The last version of the plan suggested a fund manager and secretariat be housed inside ESDC with an advisory council of external experts making funding recommendations. Duclos said the government is considering different options, with conversations taking place with outside organizations.

Sources also said the Canada Revenue Agency has balked at rewriting the tax code to allow non-profits to run socially motivated companies that would turn profits, which could then be reinvested, without fear of losing their tax-exempt status. 

Documents previously obtained by The Canadian Press under the access-to-information law suggested such a change would put small, for-profit businesses at a competitive disadvantage.

Jordan Press, The Canadian Press


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National

Chief military judge’s court martial in limbo after deputy recuses himself

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OTTAWA — The court martial for Canada’s chief military judge is in limbo after the judge overseeing the trial, who happens to be deputy to the accused, agreed not to hear the case over conflict-of-interest concerns.

Lt.-Col. Louis-Vincent d’Auteuil also outlined the reasons why he felt the military’s other three sitting judges would not be able to preside over Col. Mario Dutil’s trial in an impartial manner.

That has left the fate of Dutil’s court martial, seen by some as a critical test for the military-justice system, up in the air.

Dutil was charged with eight counts in relation to allegations he had an inappropriate relationship with a subordinate and knowingly signed a travel claim for $927.60 that contained false information.

Four of the charges were dropped at the start of the court martial last week, where Dutil’s lawyer challenged d’Auteuil’s impartiality and asked the presiding judge to recuse himself. A publication ban on details of that portion of the hearing has since been lifted.

In agreeing to the request, d’Auteuil said it was reasonable to believe he would be biased because of his relationship to several witnesses — which he believed also applied to other military judges.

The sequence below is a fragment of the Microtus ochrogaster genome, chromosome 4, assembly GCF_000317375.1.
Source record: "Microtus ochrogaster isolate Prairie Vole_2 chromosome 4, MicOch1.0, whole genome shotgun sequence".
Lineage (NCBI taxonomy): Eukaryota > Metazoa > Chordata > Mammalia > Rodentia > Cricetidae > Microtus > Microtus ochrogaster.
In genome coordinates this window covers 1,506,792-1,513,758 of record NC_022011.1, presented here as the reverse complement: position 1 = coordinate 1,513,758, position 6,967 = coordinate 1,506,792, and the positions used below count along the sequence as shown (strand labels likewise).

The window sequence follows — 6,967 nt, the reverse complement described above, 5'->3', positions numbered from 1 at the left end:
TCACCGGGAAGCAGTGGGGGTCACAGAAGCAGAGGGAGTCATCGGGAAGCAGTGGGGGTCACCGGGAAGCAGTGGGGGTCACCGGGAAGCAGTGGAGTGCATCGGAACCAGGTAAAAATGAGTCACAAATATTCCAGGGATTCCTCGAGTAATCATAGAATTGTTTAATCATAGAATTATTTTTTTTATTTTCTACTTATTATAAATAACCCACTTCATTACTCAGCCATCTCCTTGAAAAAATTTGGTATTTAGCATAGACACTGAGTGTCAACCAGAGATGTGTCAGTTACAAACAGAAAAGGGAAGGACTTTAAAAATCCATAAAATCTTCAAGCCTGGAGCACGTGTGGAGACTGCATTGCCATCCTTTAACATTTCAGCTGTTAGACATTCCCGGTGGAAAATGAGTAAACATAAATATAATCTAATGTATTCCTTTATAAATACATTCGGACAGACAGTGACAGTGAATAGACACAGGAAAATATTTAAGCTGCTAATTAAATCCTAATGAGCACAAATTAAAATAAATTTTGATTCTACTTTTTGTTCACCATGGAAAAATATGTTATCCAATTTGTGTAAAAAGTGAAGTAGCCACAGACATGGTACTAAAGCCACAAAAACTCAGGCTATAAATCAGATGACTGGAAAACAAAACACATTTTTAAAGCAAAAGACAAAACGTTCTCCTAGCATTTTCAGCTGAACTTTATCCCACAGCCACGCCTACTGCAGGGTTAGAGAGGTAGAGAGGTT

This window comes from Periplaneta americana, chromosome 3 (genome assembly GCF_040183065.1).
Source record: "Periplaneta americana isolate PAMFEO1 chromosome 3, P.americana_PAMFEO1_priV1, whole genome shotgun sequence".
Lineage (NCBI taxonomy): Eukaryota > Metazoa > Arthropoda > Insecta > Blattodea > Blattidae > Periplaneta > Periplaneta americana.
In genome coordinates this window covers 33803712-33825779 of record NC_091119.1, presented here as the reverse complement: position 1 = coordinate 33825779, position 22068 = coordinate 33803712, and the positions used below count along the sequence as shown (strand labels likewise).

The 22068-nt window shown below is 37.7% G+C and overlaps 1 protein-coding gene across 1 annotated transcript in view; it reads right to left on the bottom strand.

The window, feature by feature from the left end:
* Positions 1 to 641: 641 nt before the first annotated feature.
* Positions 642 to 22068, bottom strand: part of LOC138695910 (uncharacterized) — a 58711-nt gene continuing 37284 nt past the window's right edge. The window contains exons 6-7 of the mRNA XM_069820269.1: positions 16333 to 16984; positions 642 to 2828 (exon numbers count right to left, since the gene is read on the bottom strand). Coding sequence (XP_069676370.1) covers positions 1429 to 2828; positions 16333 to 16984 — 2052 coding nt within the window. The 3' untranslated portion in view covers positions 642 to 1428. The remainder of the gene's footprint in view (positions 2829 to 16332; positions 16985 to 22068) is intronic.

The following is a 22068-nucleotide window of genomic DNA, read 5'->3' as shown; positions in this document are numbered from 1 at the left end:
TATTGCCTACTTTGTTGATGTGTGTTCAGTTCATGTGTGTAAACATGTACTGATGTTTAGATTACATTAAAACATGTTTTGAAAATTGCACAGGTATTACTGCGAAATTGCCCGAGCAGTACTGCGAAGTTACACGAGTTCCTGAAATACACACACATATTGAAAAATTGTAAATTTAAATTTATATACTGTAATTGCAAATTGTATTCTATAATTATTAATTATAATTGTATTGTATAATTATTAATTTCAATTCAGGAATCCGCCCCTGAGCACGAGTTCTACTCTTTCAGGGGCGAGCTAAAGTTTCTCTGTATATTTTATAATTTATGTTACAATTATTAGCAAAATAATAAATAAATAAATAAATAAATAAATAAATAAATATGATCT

The Canadian Press

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Lighthizer agrees to do whatever it takes to get new NAFTA passed

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OTTAWA — U.S. trade czar Robert Lighthizer says he will work with Democrats to do whatever it takes to ratify the new North American free trade deal.

Lighthizer made the pledge in testimony today before the U.S. Senate finance committee as part of the Trump administration’s push to get the United States-Mexico-Canada Agreement ratified by a divided Congress.

Lighthizer’s appearance on Capitol Hill comes two days before Prime Minister Justin Trudeau meets President Donald Trump at the White House to give impetus towards ratifying the deal.

Oregon Sen. Ron Wyden, the ranking Democrat on the committee, says the new deal has “weak enforcement” provisions on raising labour standards in Mexico that he and his party want to fix.

Lighthizer says USMCA has stronger enforcement provisions than the old North American Free Trade Agreement, including improved labour rights in Mexico, but he’s open to making it stronger.

Lighthizer says he has had good discussions with Democratic House Speaker Nancy Pelosi and suggests that getting a ratification bill introduced in the lower house of Congress — a necessary first step towards U.S. ratification of the pact — might be weeks away.

The Canadian Press